Students will investigate how and why religious themes are incorporated into other areas of life, specifically fiction, and discuss the wider implications of this, for social and cultural learning and understanding.  Following on from this, students will focus on two works of fiction – Harry Potter and The Chronicles of Narnia – to further investigate religious themes in fiction.

Year 9

Term

Unit of Work

Summary

Autumn Term 1

Ethics, Religion and Science

 

 

Beliefs explored: Buddhism, Christianity, Hinduism, Islam, Judaism, Sikhism and Humanism, alongside non-religious views.

 

Students start the year with an Introduction to Ethics, including Medical Ethics, using A Level content differentiated for challenge and a growth mindset approach, building on content from Year 8, which considered how we decided what is good or right.  This leads into challenging the preconceived notion that science and religion are polar opposites of one another and are in constant conflict.  Students spend time investigating the origins of science and identifying areas of conflict between religion and science, specifically in relation to medical ethics, as well as where these two areas of study may support one another, considering why issues between the two may exist.  Students investigate in detail two contemporary controversial issues – abortion and euthanasia - from both religious and scientific viewpoints, considering reasons for the controversy surrounding the issue of their choice.  They investigate, linking back to the main ethical theories, how individuals, groups and societies determine what is right in relation to abortion and euthanasia.  Both of these topics will be studied again at GCSE, so this unit introduces students to a more GCSE style of learning.  This unit is assessed through an essay-based GCSE style question where students consider whether science and religion are truly incompatible.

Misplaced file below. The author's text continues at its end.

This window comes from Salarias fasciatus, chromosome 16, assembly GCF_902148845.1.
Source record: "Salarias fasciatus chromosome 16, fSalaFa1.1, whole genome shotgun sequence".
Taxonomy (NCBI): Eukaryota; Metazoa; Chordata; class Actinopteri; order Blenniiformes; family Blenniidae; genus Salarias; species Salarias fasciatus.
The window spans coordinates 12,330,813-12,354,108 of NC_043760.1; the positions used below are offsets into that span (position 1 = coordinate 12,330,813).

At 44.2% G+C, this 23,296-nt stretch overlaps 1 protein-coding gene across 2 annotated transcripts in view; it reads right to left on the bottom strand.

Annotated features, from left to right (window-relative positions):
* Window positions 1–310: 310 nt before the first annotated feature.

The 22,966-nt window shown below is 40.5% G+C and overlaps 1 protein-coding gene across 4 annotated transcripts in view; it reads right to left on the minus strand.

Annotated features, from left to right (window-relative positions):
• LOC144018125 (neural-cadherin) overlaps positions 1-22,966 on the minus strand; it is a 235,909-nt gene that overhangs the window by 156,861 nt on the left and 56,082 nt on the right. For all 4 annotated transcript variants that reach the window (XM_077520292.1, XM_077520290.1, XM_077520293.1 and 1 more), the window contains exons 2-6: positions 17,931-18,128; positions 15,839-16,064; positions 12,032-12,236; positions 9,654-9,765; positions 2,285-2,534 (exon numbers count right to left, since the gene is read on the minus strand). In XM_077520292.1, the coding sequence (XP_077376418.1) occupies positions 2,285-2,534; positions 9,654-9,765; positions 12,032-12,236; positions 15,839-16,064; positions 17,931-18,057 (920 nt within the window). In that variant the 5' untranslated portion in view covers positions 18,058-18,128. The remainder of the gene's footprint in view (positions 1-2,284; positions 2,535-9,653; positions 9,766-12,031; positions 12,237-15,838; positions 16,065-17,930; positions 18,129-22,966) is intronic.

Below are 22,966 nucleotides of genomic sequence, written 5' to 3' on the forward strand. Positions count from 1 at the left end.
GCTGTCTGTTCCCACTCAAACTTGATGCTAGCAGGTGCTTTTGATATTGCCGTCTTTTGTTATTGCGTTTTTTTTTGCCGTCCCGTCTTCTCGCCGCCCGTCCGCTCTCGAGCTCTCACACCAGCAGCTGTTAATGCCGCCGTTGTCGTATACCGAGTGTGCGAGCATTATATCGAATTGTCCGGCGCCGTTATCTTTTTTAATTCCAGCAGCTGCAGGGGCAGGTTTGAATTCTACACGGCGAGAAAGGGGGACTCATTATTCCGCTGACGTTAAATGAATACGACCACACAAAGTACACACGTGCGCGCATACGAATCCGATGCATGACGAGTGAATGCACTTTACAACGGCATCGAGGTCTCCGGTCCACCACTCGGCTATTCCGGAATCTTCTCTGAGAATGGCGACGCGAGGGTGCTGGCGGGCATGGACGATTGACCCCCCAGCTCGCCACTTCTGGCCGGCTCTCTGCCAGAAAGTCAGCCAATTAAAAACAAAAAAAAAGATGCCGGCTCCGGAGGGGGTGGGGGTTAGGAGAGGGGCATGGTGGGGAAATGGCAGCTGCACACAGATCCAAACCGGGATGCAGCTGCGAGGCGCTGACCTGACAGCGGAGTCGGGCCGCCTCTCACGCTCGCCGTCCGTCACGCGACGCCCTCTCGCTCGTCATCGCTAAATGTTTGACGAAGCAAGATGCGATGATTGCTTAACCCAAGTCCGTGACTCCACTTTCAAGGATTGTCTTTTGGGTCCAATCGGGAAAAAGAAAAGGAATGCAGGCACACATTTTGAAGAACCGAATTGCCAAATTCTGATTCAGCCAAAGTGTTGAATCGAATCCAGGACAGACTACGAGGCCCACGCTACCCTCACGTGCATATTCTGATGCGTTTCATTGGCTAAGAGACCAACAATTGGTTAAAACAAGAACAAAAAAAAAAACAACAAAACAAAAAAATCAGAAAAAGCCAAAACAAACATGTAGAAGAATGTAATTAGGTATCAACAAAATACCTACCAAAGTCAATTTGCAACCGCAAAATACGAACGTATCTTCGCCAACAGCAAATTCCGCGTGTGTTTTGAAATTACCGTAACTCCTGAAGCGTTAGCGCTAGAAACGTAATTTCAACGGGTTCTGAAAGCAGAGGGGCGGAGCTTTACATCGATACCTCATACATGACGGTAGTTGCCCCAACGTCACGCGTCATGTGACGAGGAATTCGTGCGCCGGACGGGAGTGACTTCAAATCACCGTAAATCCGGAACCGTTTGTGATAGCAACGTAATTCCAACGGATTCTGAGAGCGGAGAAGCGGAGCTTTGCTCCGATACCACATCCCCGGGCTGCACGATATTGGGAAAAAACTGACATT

Autumn Term 2

Spring Term 1

Justice, Crime and Punishment

 

Evil and Suffering

 

The Holocaust

Students start the year with their Year 9 exam.  This exam is designed to test their knowledge and skills from topics learnt across KS3 and to help students in choosing their GCSE options.

Students recap prior learning about morals and how individuals, groups and societies determine what is right or good.  This is further explored through study of the role of conscience and free will.  They explore concepts of justice and punishment, making links to GCSE content, and identifying various methods and purposes of punishment.

Students have the opportunity to participate in a GCSE taster lesson, investigating capital punishment and whether it has any place in the world today. 

The latter part of the term focuses on evil and suffering, identifying the main causes of suffering and understanding some of the reasons given from both Eastern and Western religions as to why people suffer.  Students will also begin to study one of the most prominent philosophical issues – The Problem of Evil, and consider the nature of God in relation to the existence of evil.  They will contemplate some of the religious responses to evil (specifically Christian and Muslim) and whether they solve the problem of evil, giving a satisfactory explanation for the existence of evil and the existence of God. 

Spring Term 2

Summer Term 1

 

Finally students consider whether all people have the responsibility to help those who suffer

 

Students end Year 9 drawing together prior learning and learning from other Humanities subjects, to develop their knowledge and understanding about the Holocaust, and to consider topics such as responsibility (a theme further explored in A Level History), punishment and justice and the impact and implications of the Holocaust.

 

The Challenge Day at the end of June gives students the unique opportunity to further put their prior learning into context, with their day based on other aspects of the Holocaust, such as The Nuremburg Trials, the role of women, the concept and treatment of ‘undesirables’, the use of about propaganda and about medical experimentation, as well as the role we all have to ensure the atrocities are never forgotten.  Students also have the opportunity to meet and listen to the personal testimony of a Holocaust survivor*.  Alternatively, students have the opportunity to visit the Imperial War Museum or the Jewish Museum to further enhance their understanding of the events of The Holocaust.  Students end Year 9 with a verbal or written debate, one which has existed and will continue to exist for many years to come: ‘Is it possible to believe in an all-loving, all-powerful and all-knowing God, if evil and suffering exist?’

 

*NB: This is subject to a survivor being available to come into school.  Whilst students have been fortunate enough to have listened to survivor testimonies for the past seven academic years, I cannot guarantee this for future years.